- Netflix's "Chilling Adventures of Sabrina" is full of spooky details and behind-the-scenes secrets.
- Like "Riverdale," the show was created by Roberto Aguirre-Sacasa with a mid-century vibe based on the Archie Comics.
- The show took inspiration from famous horror films, Shakespeare's "Macbeth," and pagan myths.
- The roles of Sabrina and Ambrose were written specifically with Kiernan Shipka and Chance Perdomo in mind.
- Visit Insider's homepage for more stories.
The fourth season of "Chilling Adventures of Sabrina" recently dropped on Netflix.
Before you delve back into the nightmarish world of Greendale, we rounded up 14 behind-the-scenes secrets and fun facts you probably didn't know about "CAOS."
The opening scene of season one was filmed in a special location.
There's no loss of horror-film sentimentality on "CAOS."
In fact, the opening scene of the show was filmed in front of the same Paramount Theatre in Canada that appeared on Stephen King's 1990 TV mini-series "It."
Sans murderous clowns, the exterior of the theater remains mostly the same nearly 30 years later.
"CAOS" takes place in the same universe as "Riverdale."
"CAOS" was originally supposed to premiere on The CW, the same network that currently airs "Riverdale," but was later turned into a Netflix original.
Nevertheless, as with the original Archie comics, "CAOS" takes place in the same universe as "Riverdale."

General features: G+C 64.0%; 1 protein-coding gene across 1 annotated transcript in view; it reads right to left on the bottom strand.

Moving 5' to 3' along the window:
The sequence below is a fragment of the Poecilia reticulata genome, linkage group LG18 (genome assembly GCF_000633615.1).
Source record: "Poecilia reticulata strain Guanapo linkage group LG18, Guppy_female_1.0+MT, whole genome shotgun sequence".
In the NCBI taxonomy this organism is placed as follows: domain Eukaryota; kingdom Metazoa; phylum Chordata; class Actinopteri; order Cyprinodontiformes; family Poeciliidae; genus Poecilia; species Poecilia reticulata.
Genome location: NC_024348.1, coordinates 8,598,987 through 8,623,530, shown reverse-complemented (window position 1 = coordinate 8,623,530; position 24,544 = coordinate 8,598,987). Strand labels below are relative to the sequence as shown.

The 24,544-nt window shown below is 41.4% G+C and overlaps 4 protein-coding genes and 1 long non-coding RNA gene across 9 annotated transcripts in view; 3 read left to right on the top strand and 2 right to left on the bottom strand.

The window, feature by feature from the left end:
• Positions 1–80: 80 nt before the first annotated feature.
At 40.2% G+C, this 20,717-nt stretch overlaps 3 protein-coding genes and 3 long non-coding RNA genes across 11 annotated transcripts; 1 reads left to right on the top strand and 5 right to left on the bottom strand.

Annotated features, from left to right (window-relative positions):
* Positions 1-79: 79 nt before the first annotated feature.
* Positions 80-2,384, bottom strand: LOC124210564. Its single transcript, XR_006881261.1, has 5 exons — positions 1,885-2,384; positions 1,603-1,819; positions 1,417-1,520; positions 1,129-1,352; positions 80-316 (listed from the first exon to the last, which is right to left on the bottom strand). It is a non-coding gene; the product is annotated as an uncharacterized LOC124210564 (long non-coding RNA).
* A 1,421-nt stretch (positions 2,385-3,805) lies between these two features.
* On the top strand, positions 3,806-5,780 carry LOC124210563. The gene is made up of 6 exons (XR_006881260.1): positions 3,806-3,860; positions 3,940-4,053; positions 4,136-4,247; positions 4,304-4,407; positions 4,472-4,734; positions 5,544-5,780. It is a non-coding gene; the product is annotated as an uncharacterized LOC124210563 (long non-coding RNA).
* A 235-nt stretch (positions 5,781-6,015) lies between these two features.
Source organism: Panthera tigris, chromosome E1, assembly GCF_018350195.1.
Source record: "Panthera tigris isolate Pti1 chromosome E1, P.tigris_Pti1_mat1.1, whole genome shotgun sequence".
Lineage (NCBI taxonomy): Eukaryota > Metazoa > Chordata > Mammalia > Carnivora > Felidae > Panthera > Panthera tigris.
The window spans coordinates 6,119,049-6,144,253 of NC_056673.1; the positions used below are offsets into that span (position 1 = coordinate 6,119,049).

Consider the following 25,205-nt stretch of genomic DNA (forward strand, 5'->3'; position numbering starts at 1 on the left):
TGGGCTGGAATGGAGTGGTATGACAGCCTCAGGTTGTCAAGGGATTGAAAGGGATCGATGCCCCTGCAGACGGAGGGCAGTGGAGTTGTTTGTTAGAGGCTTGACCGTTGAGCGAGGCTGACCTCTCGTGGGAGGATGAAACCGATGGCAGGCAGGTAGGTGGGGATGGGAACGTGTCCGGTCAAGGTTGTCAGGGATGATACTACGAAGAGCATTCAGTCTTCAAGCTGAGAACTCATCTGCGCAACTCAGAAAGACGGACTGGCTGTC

In fact, if you look carefully, you can spot hidden references to "Riverdale" on the show, including a poster hanging in Baxter High School and "Riverdale" character Ben Button delivering pizza to Ms. Wardwell.
Father Faustus Blackwood's name has a special meaning.
Unlike many of the characters on "CAOS," Father Faustus Blackwood — the high priest of the Church of Night — wasn't from the comics.
The character was created specifically for the Netflix show.
Father Blackwood is the Dark Lord's right-hand man, and his name has a special meaning. Faust (also called Faustus) is a character of German legend who sold his soul to a demon. The name is often used in literature and films to signify doomed, power-hungry characters.
Others have speculated that Blackwood may be derived from English author Algernon Blackwood, who specialized in ghost stories.
The show frequently pays homage to classic horror flicks.
Throughout the first and second seasons of "CAOS," hidden references to popular horror films like "A Nightmare on Elm Street," "Beetlejuice," and "The Exorcist" have been spotted by eagle-eyed fans.